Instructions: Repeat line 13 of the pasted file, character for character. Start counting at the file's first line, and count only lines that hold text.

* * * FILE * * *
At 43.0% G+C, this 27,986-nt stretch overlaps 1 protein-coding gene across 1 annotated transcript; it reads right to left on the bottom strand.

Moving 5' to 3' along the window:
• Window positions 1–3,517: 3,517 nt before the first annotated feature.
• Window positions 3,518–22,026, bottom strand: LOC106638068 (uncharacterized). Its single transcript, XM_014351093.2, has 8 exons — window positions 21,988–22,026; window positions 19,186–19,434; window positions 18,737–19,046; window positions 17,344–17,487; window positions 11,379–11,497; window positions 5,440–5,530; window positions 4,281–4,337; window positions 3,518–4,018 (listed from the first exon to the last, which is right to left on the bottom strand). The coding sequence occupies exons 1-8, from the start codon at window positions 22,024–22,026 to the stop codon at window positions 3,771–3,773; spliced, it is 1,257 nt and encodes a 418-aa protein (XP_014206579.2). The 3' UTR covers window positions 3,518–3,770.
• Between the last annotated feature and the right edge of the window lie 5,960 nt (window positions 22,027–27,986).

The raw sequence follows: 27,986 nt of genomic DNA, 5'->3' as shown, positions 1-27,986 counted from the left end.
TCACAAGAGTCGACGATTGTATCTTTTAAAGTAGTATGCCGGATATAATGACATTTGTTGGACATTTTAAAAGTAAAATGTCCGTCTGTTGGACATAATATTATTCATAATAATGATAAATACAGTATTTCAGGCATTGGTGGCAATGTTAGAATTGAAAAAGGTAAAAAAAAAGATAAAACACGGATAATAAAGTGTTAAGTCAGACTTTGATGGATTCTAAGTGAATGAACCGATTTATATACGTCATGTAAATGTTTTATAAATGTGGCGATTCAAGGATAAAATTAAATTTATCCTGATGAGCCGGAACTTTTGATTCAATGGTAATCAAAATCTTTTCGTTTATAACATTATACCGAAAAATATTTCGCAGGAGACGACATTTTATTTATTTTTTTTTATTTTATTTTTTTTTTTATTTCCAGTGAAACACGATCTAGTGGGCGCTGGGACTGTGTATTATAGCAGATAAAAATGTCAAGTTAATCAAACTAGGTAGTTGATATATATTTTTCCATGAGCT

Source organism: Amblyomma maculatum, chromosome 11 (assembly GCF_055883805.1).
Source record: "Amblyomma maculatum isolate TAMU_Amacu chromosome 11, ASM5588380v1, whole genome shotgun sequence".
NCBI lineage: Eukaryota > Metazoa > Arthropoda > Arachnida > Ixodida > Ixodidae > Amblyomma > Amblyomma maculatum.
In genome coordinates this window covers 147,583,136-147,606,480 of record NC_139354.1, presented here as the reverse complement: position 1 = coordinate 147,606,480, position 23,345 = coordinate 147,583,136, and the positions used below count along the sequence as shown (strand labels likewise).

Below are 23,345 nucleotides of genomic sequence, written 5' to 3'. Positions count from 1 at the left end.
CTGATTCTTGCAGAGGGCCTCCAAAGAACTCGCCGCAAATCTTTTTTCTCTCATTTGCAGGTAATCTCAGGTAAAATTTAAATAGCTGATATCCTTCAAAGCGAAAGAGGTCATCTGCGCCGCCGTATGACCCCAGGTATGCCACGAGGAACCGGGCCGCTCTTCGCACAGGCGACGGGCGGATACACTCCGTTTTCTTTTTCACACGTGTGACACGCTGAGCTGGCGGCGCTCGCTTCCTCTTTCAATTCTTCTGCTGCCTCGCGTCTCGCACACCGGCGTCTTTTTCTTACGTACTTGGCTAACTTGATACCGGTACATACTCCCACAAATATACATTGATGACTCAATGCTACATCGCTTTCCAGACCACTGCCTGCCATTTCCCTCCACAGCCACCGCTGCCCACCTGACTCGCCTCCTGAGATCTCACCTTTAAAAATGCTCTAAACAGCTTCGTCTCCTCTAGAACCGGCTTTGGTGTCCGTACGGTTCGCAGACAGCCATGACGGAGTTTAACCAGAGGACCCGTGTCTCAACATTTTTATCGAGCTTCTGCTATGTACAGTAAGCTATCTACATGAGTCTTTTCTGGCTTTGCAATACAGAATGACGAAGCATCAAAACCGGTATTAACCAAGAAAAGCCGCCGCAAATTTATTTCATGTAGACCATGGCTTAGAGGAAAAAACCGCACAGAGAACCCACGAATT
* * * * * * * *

CTGATTCTTGCAGAGGGCCTCCAAAGAACTCGCCGCAAATCTTTTTTCTCTCATTTGCAGGTAATCTCAGGTAAAATTTAAATAGCTGATATCCTTCAAAGCGAAAGAGGTCATCTGCGCCGCCGTATGACCCCAGGTATGCCACGAGGAACCGGGCCGCTCTTCGCACAGGCGACGGGCGGATACACTCCGTTTTCTTTTTCACACGTGTGACACGCTGAGCTGGCGGCGCTCGCTTCCTCTTTCAATTCTTCTGCTGCCTCGCGTCTCGCACACCGGCGTCTTTTTCTTACGTACTTGGCTAACTTGATACCGGTACATACTCCCACAAATATACATTGATGACTCAATGCTACATCGCTTTCCAGACCACTGCCTGCCATTTCCCTCCACAGCCACCGCTGCCCACCTGACTCGCCTCCTGAGATCTCACCTTTAAAAATGCTCTAAACAGCTTCGTCTCCTCTAGAACCGGCTTTGGTGTCCGTACGGTTCGCAGACAGCCATGACGGAGTTTAACCAGAGGACCCGTGTCTCAACATTTTTATCGAGCTTCTGCTATGTACAGTAAGCTATCTACATGAGTCTTTTCTGGCTTTGCAATACAGAATGACGAAGCATCAAAACCGGTATTAACCAAGAAAAGCCGCCGCAAATTTATTTCATGTAGACCATGGCTTAGAGGAAAAAACCGCACAGAGAACCCACGAATT